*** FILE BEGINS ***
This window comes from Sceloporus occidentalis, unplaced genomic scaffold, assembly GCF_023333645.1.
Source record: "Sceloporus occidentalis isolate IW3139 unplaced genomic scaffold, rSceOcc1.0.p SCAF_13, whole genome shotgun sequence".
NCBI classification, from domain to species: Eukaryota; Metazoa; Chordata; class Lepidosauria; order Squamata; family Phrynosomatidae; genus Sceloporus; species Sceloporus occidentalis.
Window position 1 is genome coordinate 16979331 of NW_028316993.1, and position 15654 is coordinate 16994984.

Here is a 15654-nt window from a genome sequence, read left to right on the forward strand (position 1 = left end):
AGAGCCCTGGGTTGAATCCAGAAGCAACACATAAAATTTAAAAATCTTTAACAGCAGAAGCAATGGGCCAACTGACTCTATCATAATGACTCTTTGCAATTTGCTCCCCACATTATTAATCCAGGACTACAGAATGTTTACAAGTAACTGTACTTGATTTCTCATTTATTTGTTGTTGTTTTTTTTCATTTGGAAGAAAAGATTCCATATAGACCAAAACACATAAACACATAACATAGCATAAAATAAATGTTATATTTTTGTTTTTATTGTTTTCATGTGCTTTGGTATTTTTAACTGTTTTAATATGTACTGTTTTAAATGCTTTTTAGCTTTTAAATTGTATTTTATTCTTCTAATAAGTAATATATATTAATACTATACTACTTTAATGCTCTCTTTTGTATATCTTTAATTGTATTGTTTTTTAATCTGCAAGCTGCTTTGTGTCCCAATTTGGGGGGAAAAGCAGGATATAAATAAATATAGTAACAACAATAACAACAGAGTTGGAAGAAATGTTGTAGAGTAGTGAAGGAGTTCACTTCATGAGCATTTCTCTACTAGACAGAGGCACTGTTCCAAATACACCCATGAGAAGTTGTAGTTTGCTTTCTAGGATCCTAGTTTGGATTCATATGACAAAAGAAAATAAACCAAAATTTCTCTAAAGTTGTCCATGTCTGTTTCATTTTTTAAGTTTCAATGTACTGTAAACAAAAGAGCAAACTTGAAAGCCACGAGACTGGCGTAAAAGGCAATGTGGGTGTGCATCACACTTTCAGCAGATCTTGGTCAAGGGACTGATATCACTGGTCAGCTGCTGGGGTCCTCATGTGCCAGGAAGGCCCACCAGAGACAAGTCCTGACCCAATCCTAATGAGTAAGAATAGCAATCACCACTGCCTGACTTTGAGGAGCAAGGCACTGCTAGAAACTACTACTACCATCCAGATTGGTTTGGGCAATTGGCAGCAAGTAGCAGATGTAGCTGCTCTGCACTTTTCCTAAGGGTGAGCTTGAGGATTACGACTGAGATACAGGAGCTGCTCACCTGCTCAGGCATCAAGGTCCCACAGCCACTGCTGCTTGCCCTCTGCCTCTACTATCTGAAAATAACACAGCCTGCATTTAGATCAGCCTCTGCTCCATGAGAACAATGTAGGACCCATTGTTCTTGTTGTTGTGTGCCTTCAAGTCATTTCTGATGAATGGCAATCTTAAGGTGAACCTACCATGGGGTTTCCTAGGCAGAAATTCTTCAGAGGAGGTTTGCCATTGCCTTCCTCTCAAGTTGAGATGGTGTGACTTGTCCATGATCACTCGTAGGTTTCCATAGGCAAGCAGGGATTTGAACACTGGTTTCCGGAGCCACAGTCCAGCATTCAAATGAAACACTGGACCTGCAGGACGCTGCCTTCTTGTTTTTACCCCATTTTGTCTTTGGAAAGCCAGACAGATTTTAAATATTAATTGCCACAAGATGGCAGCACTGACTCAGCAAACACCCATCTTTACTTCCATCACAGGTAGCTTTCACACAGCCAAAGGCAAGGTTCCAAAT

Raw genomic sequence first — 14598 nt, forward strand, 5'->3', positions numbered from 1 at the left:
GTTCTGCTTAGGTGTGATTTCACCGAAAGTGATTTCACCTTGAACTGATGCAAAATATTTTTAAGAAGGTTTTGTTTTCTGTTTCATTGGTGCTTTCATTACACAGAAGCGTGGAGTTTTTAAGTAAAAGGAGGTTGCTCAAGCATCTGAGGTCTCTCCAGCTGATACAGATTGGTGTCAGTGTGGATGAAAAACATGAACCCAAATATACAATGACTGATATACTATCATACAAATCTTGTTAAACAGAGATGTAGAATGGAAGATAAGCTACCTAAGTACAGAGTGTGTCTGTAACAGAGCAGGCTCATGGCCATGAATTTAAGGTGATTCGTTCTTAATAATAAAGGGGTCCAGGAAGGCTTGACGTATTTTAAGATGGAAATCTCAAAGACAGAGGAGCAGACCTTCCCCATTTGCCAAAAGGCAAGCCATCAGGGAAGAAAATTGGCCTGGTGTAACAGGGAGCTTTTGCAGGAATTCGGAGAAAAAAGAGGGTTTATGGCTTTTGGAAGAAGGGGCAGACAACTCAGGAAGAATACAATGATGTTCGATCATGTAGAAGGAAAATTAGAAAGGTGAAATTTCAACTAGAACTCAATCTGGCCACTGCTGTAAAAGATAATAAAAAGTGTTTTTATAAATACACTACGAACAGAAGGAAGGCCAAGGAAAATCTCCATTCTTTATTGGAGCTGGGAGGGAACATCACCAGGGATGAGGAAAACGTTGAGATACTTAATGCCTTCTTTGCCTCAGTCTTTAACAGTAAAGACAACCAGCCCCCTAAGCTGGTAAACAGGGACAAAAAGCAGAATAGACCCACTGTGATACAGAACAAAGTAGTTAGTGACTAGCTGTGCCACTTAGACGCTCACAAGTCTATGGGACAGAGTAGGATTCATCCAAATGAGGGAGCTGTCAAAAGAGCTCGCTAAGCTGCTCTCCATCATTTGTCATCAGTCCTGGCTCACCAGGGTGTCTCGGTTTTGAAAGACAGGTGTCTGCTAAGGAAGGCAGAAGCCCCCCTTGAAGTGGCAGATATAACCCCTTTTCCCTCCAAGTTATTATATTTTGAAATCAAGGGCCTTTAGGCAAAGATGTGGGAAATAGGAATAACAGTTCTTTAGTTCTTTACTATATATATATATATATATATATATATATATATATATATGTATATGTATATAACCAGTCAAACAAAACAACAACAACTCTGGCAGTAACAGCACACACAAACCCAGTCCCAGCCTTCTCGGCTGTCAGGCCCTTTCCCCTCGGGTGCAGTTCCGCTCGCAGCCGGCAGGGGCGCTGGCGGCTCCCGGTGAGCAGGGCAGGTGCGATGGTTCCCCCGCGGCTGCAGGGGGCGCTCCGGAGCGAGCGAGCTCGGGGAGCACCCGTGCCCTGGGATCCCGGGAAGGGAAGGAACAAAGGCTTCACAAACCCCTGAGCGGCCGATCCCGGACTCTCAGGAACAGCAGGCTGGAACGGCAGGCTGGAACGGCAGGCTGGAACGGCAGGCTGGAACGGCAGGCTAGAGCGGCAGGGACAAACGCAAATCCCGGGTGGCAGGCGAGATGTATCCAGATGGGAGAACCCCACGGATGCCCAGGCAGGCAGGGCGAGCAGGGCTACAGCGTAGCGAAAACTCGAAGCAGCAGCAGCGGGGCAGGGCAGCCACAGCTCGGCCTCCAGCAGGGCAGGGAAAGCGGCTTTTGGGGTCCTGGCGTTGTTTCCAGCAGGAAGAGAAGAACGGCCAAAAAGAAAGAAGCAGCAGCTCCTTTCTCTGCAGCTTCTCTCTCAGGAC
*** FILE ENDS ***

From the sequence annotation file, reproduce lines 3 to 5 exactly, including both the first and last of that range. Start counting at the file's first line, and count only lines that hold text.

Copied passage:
NCBI classification, from domain to species: Eukaryota; Metazoa; Chordata; class Lepidosauria; order Squamata; family Phrynosomatidae; genus Sceloporus; species Sceloporus occidentalis.
Window position 1 is genome coordinate 16979331 of NW_028316993.1, and position 15654 is coordinate 16994984.

Here is a 15654-nt window from a genome sequence, read left to right on the forward strand (position 1 = left end):